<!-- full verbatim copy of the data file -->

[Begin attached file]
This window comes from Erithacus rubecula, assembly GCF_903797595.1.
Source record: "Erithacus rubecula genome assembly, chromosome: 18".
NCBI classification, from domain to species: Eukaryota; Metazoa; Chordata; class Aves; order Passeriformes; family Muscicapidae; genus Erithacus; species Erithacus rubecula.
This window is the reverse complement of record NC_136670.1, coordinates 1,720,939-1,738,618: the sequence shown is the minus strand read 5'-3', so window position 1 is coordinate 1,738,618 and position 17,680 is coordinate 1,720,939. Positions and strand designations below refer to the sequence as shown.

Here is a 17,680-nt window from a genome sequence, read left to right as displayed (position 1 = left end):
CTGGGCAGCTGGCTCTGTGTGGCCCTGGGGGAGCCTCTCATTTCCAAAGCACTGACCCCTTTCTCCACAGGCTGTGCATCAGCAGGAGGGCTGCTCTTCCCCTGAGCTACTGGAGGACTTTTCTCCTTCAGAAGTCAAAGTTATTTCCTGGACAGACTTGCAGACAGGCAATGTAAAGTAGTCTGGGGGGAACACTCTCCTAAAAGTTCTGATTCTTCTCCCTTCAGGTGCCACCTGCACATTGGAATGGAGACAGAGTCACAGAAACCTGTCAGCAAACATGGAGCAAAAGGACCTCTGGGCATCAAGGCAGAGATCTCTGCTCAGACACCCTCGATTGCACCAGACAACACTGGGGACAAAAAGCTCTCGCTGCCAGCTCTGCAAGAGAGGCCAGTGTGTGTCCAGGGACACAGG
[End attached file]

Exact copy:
This window comes from Erithacus rubecula, assembly GCF_903797595.1.
Source record: "Erithacus rubecula genome assembly, chromosome: 18".
NCBI classification, from domain to species: Eukaryota; Metazoa; Chordata; class Aves; order Passeriformes; family Muscicapidae; genus Erithacus; species Erithacus rubecula.
This window is the reverse complement of record NC_136670.1, coordinates 1,720,939-1,738,618: the sequence shown is the minus strand read 5'-3', so window position 1 is coordinate 1,738,618 and position 17,680 is coordinate 1,720,939. Positions and strand designations below refer to the sequence as shown.

Here is a 17,680-nt window from a genome sequence, read left to right as displayed (position 1 = left end):
CTGGGCAGCTGGCTCTGTGTGGCCCTGGGGGAGCCTCTCATTTCCAAAGCACTGACCCCTTTCTCCACAGGCTGTGCATCAGCAGGAGGGCTGCTCTTCCCCTGAGCTACTGGAGGACTTTTCTCCTTCAGAAGTCAAAGTTATTTCCTGGACAGACTTGCAGACAGGCAATGTAAAGTAGTCTGGGGGGAACACTCTCCTAAAAGTTCTGATTCTTCTCCCTTCAGGTGCCACCTGCACATTGGAATGGAGACAGAGTCACAGAAACCTGTCAGCAAACATGGAGCAAAAGGACCTCTGGGCATCAAGGCAGAGATCTCTGCTCAGACACCCTCGATTGCACCAGACAACACTGGGGACAAAAAGCTCTCGCTGCCAGCTCTGCAAGAGAGGCCAGTGTGTGTCCAGGGACACAGG